- Industry relevant, authoritative and issue topical white papers
- AOD methodologies, practices and FAQs
- Easy free PDF download
- Knowledge for AOD management
Organisations who deploy cameras with their wall mounted alcohol breath testers are likely to halve the number of positive testing incidents.
A comparison of wireless communications technologies focusing on practical security aspects.
Measuring Tetrahydrocannabinol (THC) in an artificial saliva as required in AS/NZS 4760:2019 does not necessarily correlate with fresh sample responses. Alcolizer calibrate their Druglizer test cartridges using real saliva, this provides the required accuracy necessary for field testing.
Even the most accurate Blood Alcohol Content (BAC) breath testing devices can be affected when the subject’s breath contains alcohol – ingested not just through drinking, but via other interfering substances. This can lead to undesirable outcomes in legal, employment, family and community terms.
The introduction and widespread use of Passive testing can dramatically increase site safety and workplace efficiency if careful planning and training does not accompany the introduction of this type of testing.
Alcohol and other drug testing in the workplace is growing in prevalence and at the same time is increasingly controversial as workers and Unions worry about the potential implications and employers worry about the costs and the administrative burdens. Increasingly employees, Unions and employers are asking questions about AOD testing in the workplace, what does it mean and what are the implications?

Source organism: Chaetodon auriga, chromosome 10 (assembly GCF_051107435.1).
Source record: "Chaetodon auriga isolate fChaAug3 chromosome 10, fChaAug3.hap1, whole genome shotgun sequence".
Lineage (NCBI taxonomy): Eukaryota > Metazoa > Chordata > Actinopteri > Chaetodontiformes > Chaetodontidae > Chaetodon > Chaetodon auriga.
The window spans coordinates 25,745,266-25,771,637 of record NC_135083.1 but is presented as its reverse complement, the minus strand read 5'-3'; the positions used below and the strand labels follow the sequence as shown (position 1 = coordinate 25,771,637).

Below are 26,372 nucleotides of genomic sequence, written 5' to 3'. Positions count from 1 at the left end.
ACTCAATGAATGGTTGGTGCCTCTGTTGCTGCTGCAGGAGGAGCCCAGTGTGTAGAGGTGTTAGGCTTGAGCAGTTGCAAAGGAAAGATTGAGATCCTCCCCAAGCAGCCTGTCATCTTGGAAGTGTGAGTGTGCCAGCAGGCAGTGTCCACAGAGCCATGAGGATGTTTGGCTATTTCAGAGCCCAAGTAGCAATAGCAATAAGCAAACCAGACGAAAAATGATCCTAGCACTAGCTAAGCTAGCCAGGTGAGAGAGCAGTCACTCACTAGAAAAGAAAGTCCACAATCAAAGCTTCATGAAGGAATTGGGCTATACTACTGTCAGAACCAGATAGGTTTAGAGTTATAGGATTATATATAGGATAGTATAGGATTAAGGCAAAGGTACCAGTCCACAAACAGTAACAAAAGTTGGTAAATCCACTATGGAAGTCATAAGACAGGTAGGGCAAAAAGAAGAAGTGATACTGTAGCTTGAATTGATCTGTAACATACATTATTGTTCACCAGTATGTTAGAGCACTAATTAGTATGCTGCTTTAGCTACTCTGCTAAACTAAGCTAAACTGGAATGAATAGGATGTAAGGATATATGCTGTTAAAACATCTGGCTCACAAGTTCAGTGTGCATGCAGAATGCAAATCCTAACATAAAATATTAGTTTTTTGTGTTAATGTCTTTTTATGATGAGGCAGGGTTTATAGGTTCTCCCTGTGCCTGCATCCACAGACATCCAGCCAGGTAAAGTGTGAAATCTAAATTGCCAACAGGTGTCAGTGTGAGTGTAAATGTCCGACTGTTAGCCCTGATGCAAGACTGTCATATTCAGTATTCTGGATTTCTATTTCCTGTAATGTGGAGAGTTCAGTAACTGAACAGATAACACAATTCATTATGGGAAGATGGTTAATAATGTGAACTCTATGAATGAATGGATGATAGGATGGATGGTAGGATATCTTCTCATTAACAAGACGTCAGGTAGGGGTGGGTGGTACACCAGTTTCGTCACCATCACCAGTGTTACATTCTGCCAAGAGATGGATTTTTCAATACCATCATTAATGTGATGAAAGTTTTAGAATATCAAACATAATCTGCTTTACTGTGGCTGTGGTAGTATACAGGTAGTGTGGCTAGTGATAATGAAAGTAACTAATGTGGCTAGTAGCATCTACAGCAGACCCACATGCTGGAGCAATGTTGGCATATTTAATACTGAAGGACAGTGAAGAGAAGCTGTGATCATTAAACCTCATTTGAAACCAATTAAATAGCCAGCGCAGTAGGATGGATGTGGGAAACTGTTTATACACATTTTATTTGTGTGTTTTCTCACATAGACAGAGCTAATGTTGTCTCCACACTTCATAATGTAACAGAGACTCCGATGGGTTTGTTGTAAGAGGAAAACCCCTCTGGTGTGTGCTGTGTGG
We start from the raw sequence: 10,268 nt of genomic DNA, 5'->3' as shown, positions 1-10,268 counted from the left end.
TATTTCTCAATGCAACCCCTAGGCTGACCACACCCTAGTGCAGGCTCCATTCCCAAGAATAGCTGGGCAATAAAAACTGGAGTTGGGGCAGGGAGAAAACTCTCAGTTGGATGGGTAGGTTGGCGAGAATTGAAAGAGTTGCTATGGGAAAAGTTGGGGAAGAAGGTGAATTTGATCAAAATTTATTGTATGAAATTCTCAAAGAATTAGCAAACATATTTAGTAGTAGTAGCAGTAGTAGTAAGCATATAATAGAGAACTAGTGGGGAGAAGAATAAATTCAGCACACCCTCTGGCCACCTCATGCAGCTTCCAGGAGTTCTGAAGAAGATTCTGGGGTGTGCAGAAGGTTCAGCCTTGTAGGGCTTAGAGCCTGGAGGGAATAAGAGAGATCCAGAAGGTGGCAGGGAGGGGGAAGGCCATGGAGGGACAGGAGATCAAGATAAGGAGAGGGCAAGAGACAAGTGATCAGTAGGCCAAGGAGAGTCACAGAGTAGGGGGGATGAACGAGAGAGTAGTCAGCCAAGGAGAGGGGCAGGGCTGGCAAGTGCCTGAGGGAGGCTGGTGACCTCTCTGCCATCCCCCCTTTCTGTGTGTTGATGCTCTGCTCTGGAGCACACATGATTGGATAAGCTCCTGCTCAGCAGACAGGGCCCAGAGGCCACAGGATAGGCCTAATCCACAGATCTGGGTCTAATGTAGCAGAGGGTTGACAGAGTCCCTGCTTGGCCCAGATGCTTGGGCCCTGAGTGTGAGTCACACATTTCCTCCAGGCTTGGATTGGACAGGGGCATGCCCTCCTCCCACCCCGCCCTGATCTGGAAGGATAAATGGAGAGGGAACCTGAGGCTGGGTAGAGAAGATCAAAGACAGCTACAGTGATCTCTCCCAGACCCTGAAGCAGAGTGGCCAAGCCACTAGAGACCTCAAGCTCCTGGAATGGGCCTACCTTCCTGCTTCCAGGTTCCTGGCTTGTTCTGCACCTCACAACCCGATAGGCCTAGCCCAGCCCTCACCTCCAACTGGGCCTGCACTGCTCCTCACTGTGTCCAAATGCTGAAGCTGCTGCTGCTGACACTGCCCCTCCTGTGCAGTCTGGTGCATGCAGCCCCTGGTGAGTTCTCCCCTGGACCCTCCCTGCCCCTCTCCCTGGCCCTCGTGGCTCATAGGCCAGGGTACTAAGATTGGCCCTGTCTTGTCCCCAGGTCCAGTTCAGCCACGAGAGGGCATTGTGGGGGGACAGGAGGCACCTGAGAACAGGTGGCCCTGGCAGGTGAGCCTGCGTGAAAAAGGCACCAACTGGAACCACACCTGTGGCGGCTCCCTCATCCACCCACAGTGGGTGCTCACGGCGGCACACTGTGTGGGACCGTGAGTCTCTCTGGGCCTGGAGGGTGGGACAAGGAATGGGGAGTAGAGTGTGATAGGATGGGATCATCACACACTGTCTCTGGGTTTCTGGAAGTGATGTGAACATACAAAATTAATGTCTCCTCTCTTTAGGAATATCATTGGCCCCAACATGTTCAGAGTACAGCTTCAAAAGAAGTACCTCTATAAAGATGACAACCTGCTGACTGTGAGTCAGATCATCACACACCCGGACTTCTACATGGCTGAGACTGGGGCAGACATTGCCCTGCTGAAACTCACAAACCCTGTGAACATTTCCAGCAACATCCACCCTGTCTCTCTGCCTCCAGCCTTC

The responsible consumption of alcohol is a hot topic right now, both at a political level and within the wider community; but to effect change people need to be aware of the effects of alcohol and their individual responsibilities and choices.
A key distinction when selecting Urine or Saliva for drug testing is to consider that apart from risk minimisation, consideration must be given to the lifestyle implications for the employees and contractors themselves.
The law is very clear – there is no legal limit for drugs when driving and the increasing prevalence of synthetic drugs in society is compounding an already challenging workplace drug testing environment; this while paper explores the background to synthetic drugs and their implications in the workplace.
Alcohol and drug impaired drivers not only risk their lives and the lives of others; they face large fines, loss of license and even imprisonment. By removing these drivers we reduce the potential for serious injury or fatal collisions on our roads.
The Alcolizer Easy Check (EC) is the personal breath alcohol test unit relied on by thousands to keep safe.
Breathalyser’s need to be calibrated on a regular basis to maintain accuracy. The unit is typically returned for off-site calibration twice a year and the major downside is this can take to 2-4 weeks resulting in the “loss” of the breathalyser for the period it is away; modular Breathalysers are designed to counter this problem and leave the unit on-site where it’s needed most.
Fuel cell technology the heart of modern breathalysers. Superior fuel cell instruments deliver “law enforcement quality” while cheaper alternatives mean owners are likely to pay a higher price in maintaining a lower accuracy instrument with a significantly shorter operational life.
This white paper examines the background to the standards associated with Alcohol Breath testing in Australia and provides the reader with an understanding of what they mean and how to interpret them.
Deployment of an effective AOD Program is relatively easy to do however there is always the question of how effective is any program? A Holistic approach considers the “whole organisation” and the entire solution required in minimizing the workplace risk from alcohol and drugs to realise a truly effective AOD testing program.